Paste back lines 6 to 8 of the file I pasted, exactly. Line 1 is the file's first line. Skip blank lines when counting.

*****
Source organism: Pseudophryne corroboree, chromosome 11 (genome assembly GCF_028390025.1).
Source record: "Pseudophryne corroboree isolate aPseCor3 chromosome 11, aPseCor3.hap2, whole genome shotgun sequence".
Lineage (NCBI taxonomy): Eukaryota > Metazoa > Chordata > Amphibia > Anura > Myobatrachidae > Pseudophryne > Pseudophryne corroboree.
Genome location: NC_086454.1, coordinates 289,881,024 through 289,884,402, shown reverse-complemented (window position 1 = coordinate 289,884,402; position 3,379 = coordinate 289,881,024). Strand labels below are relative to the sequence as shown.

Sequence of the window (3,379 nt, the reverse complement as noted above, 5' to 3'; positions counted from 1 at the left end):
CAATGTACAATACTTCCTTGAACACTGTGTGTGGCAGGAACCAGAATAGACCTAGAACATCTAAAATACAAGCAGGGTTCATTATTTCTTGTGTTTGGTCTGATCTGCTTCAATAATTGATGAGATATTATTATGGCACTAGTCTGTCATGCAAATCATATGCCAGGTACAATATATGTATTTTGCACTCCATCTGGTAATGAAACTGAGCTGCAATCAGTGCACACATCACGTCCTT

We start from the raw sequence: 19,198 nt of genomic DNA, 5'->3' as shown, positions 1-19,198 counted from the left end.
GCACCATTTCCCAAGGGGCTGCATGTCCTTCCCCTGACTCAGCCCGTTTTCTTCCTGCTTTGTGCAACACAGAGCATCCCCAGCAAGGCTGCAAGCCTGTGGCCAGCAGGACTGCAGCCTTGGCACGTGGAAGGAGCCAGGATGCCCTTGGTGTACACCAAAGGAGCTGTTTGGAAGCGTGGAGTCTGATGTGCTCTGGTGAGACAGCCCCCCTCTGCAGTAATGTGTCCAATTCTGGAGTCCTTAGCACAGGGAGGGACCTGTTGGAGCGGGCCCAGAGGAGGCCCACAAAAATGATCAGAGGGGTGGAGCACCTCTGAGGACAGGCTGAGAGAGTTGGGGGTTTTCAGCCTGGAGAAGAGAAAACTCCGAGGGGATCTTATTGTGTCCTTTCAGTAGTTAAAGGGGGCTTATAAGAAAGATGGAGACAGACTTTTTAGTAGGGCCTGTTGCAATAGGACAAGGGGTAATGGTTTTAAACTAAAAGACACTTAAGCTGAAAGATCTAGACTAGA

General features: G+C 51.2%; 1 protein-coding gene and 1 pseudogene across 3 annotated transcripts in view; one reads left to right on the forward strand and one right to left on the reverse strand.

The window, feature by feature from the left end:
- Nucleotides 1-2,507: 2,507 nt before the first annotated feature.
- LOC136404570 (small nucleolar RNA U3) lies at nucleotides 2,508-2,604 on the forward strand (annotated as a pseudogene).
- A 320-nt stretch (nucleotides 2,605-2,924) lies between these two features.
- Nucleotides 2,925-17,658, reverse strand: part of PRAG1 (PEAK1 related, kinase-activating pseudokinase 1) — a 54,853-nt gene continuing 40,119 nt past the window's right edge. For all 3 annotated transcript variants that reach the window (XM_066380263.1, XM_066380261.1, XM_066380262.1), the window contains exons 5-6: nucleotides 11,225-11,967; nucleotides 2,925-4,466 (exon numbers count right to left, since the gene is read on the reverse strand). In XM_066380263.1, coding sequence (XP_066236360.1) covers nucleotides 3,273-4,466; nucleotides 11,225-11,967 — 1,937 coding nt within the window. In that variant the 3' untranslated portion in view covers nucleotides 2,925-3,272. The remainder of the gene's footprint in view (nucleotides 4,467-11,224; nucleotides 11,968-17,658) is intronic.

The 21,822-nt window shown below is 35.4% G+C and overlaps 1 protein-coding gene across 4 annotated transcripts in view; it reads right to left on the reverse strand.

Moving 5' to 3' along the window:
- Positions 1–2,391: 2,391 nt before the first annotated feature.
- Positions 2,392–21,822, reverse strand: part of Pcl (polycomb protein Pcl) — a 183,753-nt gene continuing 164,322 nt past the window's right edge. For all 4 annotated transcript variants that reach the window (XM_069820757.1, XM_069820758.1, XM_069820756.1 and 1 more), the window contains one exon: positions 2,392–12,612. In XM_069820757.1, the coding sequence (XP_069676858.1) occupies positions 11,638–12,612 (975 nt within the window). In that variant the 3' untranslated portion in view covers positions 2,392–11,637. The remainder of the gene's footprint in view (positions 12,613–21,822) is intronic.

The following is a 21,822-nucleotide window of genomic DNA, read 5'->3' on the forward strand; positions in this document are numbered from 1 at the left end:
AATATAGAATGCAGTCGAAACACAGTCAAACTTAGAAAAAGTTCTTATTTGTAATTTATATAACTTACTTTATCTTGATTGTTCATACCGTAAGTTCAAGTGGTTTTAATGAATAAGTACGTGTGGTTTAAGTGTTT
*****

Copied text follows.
CAATGTACAATACTTCCTTGAACACTGTGTGTGGCAGGAACCAGAATAGACCTAGAACATCTAAAATACAAGCAGGGTTCATTATTTCTTGTGTTTGGTCTGATCTGCTTCAATAATTGATGAGATATTATTATGGCACTAGTCTGTCATGCAAATCATATGCCAGGTACAATATATGTATTTTGCACTCCATCTGGTAATGAAACTGAGCTGCAATCAGTGCACACATCACGTCCTT

We start from the raw sequence: 19,198 nt of genomic DNA, 5'->3' as shown, positions 1-19,198 counted from the left end.
GCACCATTTCCCAAGGGGCTGCATGTCCTTCCCCTGACTCAGCCCGTTTTCTTCCTGCTTTGTGCAACACAGAGCATCCCCAGCAAGGCTGCAAGCCTGTGGCCAGCAGGACTGCAGCCTTGGCACGTGGAAGGAGCCAGGATGCCCTTGGTGTACACCAAAGGAGCTGTTTGGAAGCGTGGAGTCTGATGTGCTCTGGTGAGACAGCCCCCCTCTGCAGTAATGTGTCCAATTCTGGAGTCCTTAGCACAGGGAGGGACCTGTTGGAGCGGGCCCAGAGGAGGCCCACAAAAATGATCAGAGGGGTGGAGCACCTCTGAGGACAGGCTGAGAGAGTTGGGGGTTTTCAGCCTGGAGAAGAGAAAACTCCGAGGGGATCTTATTGTGTCCTTTCAGTAGTTAAAGGGGGCTTATAAGAAAGATGGAGACAGACTTTTTAGTAGGGCCTGTTGCAATAGGACAAGGGGTAATGGTTTTAAACTAAAAGACACTTAAGCTGAAAGATCTAGACTAGA